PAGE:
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Good news from Addis Ababa
Published in Al-Ahram Weekly on 07 - 02 - 2018

President Abdel-Fattah Al-Sisi spared no effort since taking office four years ago to improve relations with Ethiopia and the rest of Africa, despite differences and serious concerns over Ethiopia's ongoing project to build a major dam on the River Nile that will certainly affect the share of over 100 million Egyptians in scarce drinking water. For Egypt, Nile water is not so much a matter of national security as a matter of simple survival.
Even though studies on the pace of building the Ethiopian dam and the negative impact it will have on Egypt's water share were repeatedly delayed, Egypt stuck to negotiations and good will as the only strategy to deal with both Ethiopia and neighbouring Sudan. Thus, it was no surprise that President Al-Sisi and his Sudanese and Ethiopian counterparts came out following a lengthy meeting in Addis Ababa on Monday holding hands, and declaring that an agreement was expected to be reached soon over key issues related to the Grand Ethiopian Renaissance Dam which Ethiopia has been building at a fast pace over the past few years. This is very good news coming from Addis Ababa.
President Al-Sisi told reporters that Egypt, Sudan and Ethiopia were “one people,” and “spoke in one voice,” stressing again that cooperation and strengthening ties are the best means to surpass differences. After attending the African Union Summit in Addis Ababa, the presidents of Egypt and Sudan and the prime minister of Ethiopia agreed to form a high-level committee that will include foreign and irrigation ministers, as well as intelligence officials, to work on solving all issues of dispute within one month.
Al-Sisi declared that there would be no mediators to solve differences between Egypt and Ethiopia, and that “no people among the three countries will be harmed as a result of issues related to water.” Earlier, the Egyptian president held a separate meeting with Sudanese President Omar Al-Bashir, and the two also agreed to hold meetings among senior officials to overcome recent differences that led to Khartoum's decision to recall its ambassador to Egypt a few weeks ago. It is likely a matter of days before the Sudanese ambassador to Egypt returns to Cairo to resume his job, following the successful meetings held in Addis Ababa.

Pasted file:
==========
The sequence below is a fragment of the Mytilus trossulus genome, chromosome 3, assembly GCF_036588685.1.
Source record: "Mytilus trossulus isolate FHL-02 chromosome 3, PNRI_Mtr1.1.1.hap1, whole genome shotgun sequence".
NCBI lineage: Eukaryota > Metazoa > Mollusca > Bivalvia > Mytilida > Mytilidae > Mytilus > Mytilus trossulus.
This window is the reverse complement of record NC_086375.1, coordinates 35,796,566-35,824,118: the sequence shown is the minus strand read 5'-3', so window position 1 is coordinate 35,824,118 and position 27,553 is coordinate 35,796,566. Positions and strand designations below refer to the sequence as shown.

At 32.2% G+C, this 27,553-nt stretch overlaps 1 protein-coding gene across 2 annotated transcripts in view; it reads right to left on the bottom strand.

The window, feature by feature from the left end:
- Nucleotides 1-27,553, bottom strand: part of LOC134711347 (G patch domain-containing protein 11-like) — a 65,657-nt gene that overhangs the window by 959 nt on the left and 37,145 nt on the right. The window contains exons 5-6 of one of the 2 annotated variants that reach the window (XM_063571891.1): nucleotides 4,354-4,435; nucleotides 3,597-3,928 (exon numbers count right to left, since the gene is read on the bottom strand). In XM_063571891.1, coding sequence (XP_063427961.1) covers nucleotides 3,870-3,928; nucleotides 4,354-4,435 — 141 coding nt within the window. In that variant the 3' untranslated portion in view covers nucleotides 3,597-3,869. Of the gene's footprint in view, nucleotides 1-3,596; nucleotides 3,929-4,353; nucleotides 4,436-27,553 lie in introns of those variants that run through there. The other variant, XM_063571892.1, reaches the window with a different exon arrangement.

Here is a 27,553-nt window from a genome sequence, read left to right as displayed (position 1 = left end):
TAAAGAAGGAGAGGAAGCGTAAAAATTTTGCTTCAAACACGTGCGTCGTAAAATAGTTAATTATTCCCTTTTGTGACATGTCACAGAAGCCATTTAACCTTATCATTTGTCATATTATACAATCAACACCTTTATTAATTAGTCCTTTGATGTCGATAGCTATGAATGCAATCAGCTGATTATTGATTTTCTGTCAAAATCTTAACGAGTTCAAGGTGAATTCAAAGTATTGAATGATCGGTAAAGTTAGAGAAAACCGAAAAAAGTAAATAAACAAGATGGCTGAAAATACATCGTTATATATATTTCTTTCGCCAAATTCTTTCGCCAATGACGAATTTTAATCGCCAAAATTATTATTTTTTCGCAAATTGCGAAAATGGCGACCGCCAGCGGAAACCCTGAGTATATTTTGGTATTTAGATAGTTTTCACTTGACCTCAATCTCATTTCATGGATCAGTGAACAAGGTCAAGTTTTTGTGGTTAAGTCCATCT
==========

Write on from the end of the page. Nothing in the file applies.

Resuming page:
In recent weeks, there have been several false reports over a possible escalation among the three neighbours, with angry statements issued by several Sudanese and Ethiopian officials. However, Egypt's strategy was not to respond, and to choose instead quiet diplomacy to overcome differences. Cairo did not recall its ambassador from Khartoum, and expressed a desire for dialogue instead of escalation.
Ethiopian Prime Minister Hailemariam Desalegn was also well-received in Cairo during his recent visit, though he did not address the host parliament, like President Al-Sisi did when he first visited Addis Ababa shortly after taking office.
For the current Egyptian government, cooperation with neighbouring countries, particularly in Africa, is not a tactic or a temporary measure, but part of an overall strategy to strengthen Egypt's ties worldwide to the benefit of the people of Egypt and the rest of the continent. Unlike former president Hosni Mubarak, who stopped attending African Union meetings since the attempt to assassinate him during a visit to Addis Ababa in 1995, President Al-Sisi has not missed a single African Union summit. Several key African leaders have also visited Cairo, and many cooperation agreements were signed.
The latest African Union Summit, that concluded Monday in the Ethiopian capital, recognised Egypt's positive attitude and desire to strengthen ties with the continent Egyptians belong to, and where Egypt's main source of drinking water comes from. Therefore, Cairo was proud that African leaders agreed that Egypt will be the chair of the African Union in 2019.
President Al-Sisi is fully aware that this region cannot shoulder further disputes, particularly when it comes to neighbours and countries with which Egypt has maintained strong relations with over thousands of years, such as Sudan and Ethiopia. With good will, and a genuine desire to improve the living standards of the peoples of the three countries, all differences can be solved, and that's the strategy that the leaders of the three countries have agreed on.

We all hope to see positive results in one month, and in the upcoming months and years.

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